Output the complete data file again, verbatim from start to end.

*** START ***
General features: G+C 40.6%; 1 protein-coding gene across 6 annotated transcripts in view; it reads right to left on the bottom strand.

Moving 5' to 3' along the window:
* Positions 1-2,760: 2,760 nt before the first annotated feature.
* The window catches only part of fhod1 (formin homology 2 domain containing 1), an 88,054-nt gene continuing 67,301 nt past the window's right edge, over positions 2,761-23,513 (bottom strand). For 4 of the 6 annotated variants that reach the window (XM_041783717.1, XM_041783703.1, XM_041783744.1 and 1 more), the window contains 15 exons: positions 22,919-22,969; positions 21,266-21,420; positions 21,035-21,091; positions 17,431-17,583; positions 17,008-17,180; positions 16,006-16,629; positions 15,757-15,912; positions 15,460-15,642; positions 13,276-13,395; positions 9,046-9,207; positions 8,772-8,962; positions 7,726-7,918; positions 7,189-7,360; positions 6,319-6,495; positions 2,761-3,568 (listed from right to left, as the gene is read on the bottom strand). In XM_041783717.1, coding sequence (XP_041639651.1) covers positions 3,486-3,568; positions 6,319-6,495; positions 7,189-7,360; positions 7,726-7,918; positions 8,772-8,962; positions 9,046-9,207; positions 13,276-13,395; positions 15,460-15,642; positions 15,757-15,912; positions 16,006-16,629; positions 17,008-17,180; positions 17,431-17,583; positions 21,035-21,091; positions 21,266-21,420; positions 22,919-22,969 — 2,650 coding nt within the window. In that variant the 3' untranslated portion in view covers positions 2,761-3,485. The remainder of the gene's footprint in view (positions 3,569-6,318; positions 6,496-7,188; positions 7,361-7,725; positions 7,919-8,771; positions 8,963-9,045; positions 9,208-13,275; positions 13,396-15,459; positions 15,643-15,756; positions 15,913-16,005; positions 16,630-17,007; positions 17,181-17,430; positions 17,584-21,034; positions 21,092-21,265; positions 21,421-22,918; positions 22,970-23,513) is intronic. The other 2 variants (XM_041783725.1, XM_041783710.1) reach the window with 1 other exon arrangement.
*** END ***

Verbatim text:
General features: G+C 40.6%; 1 protein-coding gene across 6 annotated transcripts in view; it reads right to left on the bottom strand.

Moving 5' to 3' along the window:
* Positions 1-2,760: 2,760 nt before the first annotated feature.
* The window catches only part of fhod1 (formin homology 2 domain containing 1), an 88,054-nt gene continuing 67,301 nt past the window's right edge, over positions 2,761-23,513 (bottom strand). For 4 of the 6 annotated variants that reach the window (XM_041783717.1, XM_041783703.1, XM_041783744.1 and 1 more), the window contains 15 exons: positions 22,919-22,969; positions 21,266-21,420; positions 21,035-21,091; positions 17,431-17,583; positions 17,008-17,180; positions 16,006-16,629; positions 15,757-15,912; positions 15,460-15,642; positions 13,276-13,395; positions 9,046-9,207; positions 8,772-8,962; positions 7,726-7,918; positions 7,189-7,360; positions 6,319-6,495; positions 2,761-3,568 (listed from right to left, as the gene is read on the bottom strand). In XM_041783717.1, coding sequence (XP_041639651.1) covers positions 3,486-3,568; positions 6,319-6,495; positions 7,189-7,360; positions 7,726-7,918; positions 8,772-8,962; positions 9,046-9,207; positions 13,276-13,395; positions 15,460-15,642; positions 15,757-15,912; positions 16,006-16,629; positions 17,008-17,180; positions 17,431-17,583; positions 21,035-21,091; positions 21,266-21,420; positions 22,919-22,969 — 2,650 coding nt within the window. In that variant the 3' untranslated portion in view covers positions 2,761-3,485. The remainder of the gene's footprint in view (positions 3,569-6,318; positions 6,496-7,188; positions 7,361-7,725; positions 7,919-8,771; positions 8,963-9,045; positions 9,208-13,275; positions 13,396-15,459; positions 15,643-15,756; positions 15,913-16,005; positions 16,630-17,007; positions 17,181-17,430; positions 17,584-21,034; positions 21,092-21,265; positions 21,421-22,918; positions 22,970-23,513) is intronic. The other 2 variants (XM_041783725.1, XM_041783710.1) reach the window with 1 other exon arrangement.